With more rain on the way soon, it’s just another downpour covering an already saturated Rio Grande Valley. After historic rains in the summer and storms that have still left portions of the Valley flooded even weeks later, rain might be the last thing a lot of people want.

According to weather forecasts and experts, Texas as a whole could be in for a lot more rain this season thanks to a beefed up version of the yearly El Niño phenomenon. Media outlets have taken to calling it the “Super Niño”, and it’s expected to be stronger than ever through fall and winter.

Super Niño is a bit of a misnomer. While the event is predicted to be a lot stronger than normal, calling it “super” is just a case of sensationalizing. Experts and the NOAA have more properly referred to it as just the “Strong Niño”.

El Niño, which is broadly defined by prolonged warming of the Pacific Ocean during the fall-winter period, brings rain to parts of Central and North America, and areas bordering the Pacific. This season is expected to be stronger and will bring a wetter than average climate with it, especially in Texas.

For famers in the region, this is both good and bad news, depending on whom you ask.

“Rain always seems to hurt someone while at the same time helping someone else,” said Rod Santa Ana, Communications Specialist at the Texas A&M AgriLife Research and Extension Center at Weslaco. “But the bottom line is that the Lower Rio Grande Valley of Texas needs rain to remain competitive in agriculture.”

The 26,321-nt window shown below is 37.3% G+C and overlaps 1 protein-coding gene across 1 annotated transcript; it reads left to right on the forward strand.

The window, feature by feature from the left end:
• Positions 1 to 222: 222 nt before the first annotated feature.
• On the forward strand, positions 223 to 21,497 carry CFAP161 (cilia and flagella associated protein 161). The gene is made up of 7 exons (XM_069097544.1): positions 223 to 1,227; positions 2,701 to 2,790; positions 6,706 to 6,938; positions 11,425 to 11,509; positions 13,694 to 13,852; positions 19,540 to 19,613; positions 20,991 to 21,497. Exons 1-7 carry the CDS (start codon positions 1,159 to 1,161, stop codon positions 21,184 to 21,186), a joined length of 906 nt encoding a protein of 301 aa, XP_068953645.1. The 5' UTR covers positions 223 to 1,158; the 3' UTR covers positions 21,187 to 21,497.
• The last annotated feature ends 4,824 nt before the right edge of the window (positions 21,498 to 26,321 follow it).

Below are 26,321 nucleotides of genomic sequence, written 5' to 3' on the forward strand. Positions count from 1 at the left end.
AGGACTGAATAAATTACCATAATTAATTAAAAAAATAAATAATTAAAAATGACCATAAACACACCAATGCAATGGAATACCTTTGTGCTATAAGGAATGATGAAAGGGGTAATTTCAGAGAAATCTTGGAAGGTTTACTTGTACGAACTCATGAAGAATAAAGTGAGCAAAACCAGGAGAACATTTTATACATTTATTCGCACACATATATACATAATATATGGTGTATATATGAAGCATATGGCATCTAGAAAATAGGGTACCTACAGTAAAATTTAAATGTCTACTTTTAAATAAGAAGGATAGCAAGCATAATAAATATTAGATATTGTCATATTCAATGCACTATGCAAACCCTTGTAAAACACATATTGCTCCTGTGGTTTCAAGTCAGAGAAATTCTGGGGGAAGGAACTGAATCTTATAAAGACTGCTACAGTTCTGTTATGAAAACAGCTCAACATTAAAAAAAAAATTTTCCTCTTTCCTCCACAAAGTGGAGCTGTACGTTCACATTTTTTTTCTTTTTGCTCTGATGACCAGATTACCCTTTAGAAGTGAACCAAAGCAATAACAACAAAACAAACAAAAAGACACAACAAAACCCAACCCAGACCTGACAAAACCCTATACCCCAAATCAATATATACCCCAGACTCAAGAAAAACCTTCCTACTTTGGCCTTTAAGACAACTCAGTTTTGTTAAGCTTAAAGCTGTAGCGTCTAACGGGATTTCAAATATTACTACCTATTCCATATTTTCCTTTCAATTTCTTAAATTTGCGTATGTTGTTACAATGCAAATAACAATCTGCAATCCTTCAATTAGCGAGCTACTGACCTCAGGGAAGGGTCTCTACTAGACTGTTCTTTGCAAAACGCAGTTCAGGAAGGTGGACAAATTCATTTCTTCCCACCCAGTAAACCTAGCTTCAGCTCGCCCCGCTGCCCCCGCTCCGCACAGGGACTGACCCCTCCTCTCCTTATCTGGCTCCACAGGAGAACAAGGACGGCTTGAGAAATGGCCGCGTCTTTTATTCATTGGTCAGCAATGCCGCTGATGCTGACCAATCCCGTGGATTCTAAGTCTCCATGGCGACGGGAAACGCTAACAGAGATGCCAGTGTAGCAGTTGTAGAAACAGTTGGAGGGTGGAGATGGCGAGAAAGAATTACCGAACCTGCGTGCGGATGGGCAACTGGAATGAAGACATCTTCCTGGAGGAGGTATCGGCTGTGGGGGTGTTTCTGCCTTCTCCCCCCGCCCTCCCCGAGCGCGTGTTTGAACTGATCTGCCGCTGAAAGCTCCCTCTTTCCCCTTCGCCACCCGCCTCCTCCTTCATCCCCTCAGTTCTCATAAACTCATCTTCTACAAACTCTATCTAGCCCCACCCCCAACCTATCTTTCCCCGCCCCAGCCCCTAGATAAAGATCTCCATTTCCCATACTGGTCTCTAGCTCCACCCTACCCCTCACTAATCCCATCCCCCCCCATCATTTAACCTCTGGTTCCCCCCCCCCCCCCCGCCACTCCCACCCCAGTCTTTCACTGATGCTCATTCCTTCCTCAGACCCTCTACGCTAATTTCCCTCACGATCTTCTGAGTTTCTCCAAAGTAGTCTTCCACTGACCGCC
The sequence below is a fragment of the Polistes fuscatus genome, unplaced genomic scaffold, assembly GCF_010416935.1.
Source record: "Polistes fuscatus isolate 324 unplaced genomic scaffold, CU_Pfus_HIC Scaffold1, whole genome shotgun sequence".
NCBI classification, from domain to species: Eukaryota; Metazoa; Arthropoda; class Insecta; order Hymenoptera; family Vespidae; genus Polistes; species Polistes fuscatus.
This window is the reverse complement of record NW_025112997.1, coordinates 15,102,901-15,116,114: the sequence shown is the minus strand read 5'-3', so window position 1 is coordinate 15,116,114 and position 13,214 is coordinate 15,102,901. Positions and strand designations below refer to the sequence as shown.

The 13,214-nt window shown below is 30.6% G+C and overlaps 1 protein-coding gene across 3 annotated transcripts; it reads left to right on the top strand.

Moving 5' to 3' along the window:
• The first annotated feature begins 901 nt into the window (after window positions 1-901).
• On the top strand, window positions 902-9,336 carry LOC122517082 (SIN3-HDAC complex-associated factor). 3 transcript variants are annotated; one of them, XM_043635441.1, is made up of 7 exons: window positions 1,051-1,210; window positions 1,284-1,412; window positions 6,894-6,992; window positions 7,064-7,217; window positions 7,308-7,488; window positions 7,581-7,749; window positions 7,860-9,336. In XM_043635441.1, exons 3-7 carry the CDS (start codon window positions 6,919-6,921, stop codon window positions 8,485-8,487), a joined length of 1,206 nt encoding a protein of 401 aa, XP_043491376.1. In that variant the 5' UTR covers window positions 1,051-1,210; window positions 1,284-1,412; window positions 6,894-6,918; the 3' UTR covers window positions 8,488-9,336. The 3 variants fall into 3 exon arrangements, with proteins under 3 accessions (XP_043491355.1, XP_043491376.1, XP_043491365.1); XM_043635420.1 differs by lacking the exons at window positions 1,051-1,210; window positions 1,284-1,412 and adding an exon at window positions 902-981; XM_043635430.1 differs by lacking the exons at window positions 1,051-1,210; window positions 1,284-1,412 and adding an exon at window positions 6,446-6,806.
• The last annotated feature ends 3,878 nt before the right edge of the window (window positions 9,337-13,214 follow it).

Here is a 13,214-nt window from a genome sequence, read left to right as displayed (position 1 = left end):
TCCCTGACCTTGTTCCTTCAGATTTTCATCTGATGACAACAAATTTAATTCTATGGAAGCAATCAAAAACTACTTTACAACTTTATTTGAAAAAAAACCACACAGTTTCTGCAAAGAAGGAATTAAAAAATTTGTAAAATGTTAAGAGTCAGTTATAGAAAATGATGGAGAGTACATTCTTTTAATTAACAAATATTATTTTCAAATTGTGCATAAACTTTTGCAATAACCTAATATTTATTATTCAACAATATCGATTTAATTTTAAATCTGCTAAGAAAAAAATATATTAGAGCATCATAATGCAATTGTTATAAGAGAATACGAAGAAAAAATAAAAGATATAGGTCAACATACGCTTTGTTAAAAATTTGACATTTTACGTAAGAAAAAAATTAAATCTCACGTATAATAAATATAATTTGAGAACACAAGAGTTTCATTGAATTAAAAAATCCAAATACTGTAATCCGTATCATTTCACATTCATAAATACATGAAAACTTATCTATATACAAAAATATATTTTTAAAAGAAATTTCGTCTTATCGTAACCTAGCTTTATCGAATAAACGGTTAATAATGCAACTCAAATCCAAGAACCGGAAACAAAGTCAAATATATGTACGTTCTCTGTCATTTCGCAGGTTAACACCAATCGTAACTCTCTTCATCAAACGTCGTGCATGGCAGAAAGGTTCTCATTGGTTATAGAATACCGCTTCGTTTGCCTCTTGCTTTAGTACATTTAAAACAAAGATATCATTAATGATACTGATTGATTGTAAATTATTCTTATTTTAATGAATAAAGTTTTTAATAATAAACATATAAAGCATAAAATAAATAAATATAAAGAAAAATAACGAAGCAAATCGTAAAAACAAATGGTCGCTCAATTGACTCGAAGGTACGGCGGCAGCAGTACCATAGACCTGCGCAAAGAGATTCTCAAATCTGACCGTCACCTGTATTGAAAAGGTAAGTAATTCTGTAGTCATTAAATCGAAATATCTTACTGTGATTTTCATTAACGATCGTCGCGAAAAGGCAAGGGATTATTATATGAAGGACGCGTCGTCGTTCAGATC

It’s true; the Valley is home to a big variety of agriculture all with their own harvest schedules and watering needs. So, while a lot of rain is good for some, it could be a hindrance to others.

More importantly, it’s the risk of flooding that many Valley residents will need to pay attention to. The season is looking to bring at least two to four more inches of precipitation above average levels and, as some recent storms have shown, floods can quickly devastate a neighborhood.

Though it’s still up in the air how much rain El Niño will actually bring, some experts recommend tapering expectations.

“The overall enhancement of rainfall is primarily during December through February, when average rainfall almost doubles during an El Niño,” said Dr. John Nielsen-Gammon, a meteorologist and climatologist, and Professor of Meteorology at Texas A&M. “Again, though, there are no guarantees. More northern parts of the state, by the way, see average rainfall increase as early as October or November, but it takes longer for the jet stream to make it far enough south to enhance rainfall in the RGV.”

Other experts agree that, despite models, a prediction is never 100% guaranteed.

“November is where things could get interesting – or not,” said Barry Goldsmith, Warning Coordination Meteorologist at the National Weather Service branch in Brownsville. “El Niño implies a more distinct, two-jet stream pattern; a mid-latitude jet stream that can bring the typical autumn fronts across the nation, and a low latitude, subtropical jet stream that folds in ample moisture from the eastern Pacific which can enhance rainfall and cool temperatures.”

He also noted that the last El Niño episode (mid-2009 through early 2010) saw the most rain from December through February, while the 1997-1998 episode “wrung out” in October, leaving the rest of the time relatively dry.

“Cool and wet? Cool and dry?” Goldsmith continued. “The final answer remains to be seen.”

So although, at its heart, the future is still a bit uncertain, it wouldn’t be a bad idea to drop an umbrella in this year’s Christmas stocking.”